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  • Studies in Musical Performance as Creative Practice



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Until recently, the notion of musical creativity was tied to composers and the works they produced, which later generations were taught to revere and to reproduce in performance. But the last few decades have witnessed a fundamental reassessment of the assumptions and values underlying musical and musicological thought and practice, thanks in part to the rise of musical performance studies. The five volumes in the series Studies in Musical Performance as Creative Practice embrace and expand the new understanding that has emerged. Internationally prominent researchers, performers, composers, music teachers and others explore a broad spectrum of topics including the creativity embodied in and projected through performance, how performances take shape over time, and how the understanding of musical performance as a creative practice varies across different global contexts, idioms and performance conditions. The series celebrates the diversity of musical performance studies, which has led to a rich and increasingly important literature while also providing the potential for further engagement and exploration in the future.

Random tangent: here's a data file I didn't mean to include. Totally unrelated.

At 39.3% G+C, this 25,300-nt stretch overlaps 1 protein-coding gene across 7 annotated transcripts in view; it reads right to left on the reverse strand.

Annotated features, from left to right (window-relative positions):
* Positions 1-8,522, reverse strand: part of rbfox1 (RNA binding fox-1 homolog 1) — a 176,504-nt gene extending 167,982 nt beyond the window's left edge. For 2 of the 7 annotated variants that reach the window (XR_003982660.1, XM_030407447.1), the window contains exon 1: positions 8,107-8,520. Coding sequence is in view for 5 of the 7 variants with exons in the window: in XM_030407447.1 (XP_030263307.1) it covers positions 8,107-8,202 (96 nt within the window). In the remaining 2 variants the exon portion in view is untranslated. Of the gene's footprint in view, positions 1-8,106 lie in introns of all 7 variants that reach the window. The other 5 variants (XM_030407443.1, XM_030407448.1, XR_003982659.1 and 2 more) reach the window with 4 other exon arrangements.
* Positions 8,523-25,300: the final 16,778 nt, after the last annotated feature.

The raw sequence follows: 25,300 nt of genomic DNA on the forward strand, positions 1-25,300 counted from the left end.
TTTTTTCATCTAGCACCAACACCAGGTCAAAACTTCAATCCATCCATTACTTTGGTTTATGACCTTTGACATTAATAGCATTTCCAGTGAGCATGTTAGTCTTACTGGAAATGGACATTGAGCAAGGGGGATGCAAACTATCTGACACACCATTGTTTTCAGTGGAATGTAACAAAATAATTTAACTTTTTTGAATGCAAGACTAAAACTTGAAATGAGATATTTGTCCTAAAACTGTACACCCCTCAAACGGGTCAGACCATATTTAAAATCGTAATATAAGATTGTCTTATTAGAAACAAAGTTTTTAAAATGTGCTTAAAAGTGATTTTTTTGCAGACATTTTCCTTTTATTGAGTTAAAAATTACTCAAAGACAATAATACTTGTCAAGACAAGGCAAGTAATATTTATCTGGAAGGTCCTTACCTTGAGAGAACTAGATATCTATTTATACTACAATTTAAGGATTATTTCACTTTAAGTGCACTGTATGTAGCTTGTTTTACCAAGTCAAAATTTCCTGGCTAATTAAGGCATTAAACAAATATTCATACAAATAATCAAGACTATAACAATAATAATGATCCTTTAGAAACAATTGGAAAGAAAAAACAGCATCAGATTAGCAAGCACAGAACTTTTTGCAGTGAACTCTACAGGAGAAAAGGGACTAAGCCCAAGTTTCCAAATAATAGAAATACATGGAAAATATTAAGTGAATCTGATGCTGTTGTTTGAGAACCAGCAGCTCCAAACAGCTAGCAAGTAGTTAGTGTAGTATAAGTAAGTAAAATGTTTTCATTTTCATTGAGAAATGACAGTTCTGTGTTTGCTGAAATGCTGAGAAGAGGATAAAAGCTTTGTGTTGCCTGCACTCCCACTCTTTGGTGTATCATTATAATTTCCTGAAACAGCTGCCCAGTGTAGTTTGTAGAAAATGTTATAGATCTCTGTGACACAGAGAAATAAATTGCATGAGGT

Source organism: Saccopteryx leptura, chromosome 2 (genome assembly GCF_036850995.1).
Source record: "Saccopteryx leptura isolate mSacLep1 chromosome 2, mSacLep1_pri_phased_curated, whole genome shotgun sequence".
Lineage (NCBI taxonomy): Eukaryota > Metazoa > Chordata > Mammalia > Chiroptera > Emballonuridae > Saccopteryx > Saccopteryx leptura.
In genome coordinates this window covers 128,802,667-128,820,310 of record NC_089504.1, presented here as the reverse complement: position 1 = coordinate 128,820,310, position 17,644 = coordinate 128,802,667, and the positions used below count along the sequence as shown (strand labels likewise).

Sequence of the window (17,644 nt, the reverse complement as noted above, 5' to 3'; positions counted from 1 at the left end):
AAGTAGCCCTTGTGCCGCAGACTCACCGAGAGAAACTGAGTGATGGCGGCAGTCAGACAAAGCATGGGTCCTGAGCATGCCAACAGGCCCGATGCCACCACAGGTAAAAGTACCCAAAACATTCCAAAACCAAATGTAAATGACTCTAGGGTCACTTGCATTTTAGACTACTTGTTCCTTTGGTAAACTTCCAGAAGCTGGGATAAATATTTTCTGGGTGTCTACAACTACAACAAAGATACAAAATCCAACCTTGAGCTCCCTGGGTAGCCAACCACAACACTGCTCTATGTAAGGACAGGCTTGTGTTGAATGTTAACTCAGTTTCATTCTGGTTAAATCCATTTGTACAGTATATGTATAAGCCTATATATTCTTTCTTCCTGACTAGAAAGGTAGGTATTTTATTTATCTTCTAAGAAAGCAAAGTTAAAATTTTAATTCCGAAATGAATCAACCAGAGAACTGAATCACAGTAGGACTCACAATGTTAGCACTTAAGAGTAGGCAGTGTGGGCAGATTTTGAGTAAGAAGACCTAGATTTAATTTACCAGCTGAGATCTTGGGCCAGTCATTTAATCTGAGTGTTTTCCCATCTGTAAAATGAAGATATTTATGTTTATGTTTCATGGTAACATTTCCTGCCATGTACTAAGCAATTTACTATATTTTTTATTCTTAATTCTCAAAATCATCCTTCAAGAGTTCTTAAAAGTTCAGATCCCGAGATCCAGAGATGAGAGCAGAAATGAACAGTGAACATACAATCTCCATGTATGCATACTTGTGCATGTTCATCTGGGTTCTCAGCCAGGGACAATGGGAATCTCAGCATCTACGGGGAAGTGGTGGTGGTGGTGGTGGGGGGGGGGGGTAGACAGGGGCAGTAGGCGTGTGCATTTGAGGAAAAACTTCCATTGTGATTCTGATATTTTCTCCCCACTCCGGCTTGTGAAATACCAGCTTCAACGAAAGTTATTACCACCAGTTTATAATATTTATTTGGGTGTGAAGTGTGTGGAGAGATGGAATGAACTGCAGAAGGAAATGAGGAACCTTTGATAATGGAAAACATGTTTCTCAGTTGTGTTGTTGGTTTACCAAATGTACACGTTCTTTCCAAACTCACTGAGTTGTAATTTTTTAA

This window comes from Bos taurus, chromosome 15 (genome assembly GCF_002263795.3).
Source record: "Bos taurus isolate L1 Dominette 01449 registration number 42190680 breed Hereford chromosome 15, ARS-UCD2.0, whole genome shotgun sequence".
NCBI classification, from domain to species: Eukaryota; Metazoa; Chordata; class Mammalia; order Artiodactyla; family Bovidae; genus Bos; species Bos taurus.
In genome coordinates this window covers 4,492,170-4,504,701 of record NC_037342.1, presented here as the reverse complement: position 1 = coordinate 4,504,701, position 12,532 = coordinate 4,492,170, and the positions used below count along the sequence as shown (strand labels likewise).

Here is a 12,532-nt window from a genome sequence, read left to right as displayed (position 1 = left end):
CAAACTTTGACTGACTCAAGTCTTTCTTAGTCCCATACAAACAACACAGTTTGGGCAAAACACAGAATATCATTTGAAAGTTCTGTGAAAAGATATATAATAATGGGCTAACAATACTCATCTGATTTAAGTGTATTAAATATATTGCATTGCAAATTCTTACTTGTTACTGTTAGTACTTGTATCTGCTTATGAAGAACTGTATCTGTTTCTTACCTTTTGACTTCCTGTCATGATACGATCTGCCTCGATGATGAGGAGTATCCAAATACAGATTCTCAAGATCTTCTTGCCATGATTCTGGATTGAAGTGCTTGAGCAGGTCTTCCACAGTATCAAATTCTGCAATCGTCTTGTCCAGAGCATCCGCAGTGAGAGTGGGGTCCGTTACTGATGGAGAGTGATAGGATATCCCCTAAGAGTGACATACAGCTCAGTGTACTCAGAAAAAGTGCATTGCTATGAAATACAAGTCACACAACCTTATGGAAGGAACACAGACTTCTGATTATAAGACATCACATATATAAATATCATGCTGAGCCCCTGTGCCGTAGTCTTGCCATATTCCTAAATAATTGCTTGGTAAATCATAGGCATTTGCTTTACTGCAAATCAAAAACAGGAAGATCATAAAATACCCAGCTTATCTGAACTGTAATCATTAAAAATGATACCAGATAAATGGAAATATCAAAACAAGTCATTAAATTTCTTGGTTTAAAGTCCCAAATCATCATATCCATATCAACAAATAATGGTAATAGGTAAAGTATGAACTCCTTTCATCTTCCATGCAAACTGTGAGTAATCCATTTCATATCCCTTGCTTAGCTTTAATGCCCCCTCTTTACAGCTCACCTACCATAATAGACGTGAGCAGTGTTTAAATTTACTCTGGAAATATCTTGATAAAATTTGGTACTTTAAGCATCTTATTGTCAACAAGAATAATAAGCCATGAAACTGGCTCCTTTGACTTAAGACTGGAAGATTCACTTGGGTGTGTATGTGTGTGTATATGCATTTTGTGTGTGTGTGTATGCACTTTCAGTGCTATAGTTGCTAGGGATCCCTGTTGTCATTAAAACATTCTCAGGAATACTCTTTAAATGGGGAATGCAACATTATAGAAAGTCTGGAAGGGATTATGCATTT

These books have their origins in the work of the AHRC Research Centre for Musical Performance as Creative Practice (, which conducted an ambitious research programme from 2009 to 2014 focused on live musical performance and creative music-making. The Centre's close interactions with musicians across a range of traditions and at varying levels of expertise ensured the musical vitality and viability of its activities and outputs.

Studies in Musical Performance as Creative Practice was itself broadly conceived, and the five volumes encompass a wealth of highly topical material. Musicians in the Making explores the creative development of musicians in formal and informal learning contexts, and it argues that creative learning is a complex, lifelong process. Distributed Creativity explores the ways in which collaboration and improvisation enable and constrain creative processes in contemporary music, focusing on the activities of composers, performers and improvisers. Music and Shape reveals why a spatial, gestural construct is so invaluable to work in sound, helping musicians in many genres to rehearse, teach and think about what they do. Global Perspectives on Orchestras considers large orchestral ensembles in diverse historical, intercultural and postcolonial contexts; in doing so, it generates enhanced appreciation of their creative, political and social dimensions. Finally, Music as Creative Practice describes music as a culture of the imagination and a real-time practice, and it reveals the critical insights that music affords into contemporary thinking about creativity.

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Musicians in the Making

Pathways to Creative Performance


John Rink, Helena Gaunt, and Aaron Williamon

15 December 2017
Studies in Musical Performance as Creative Practice

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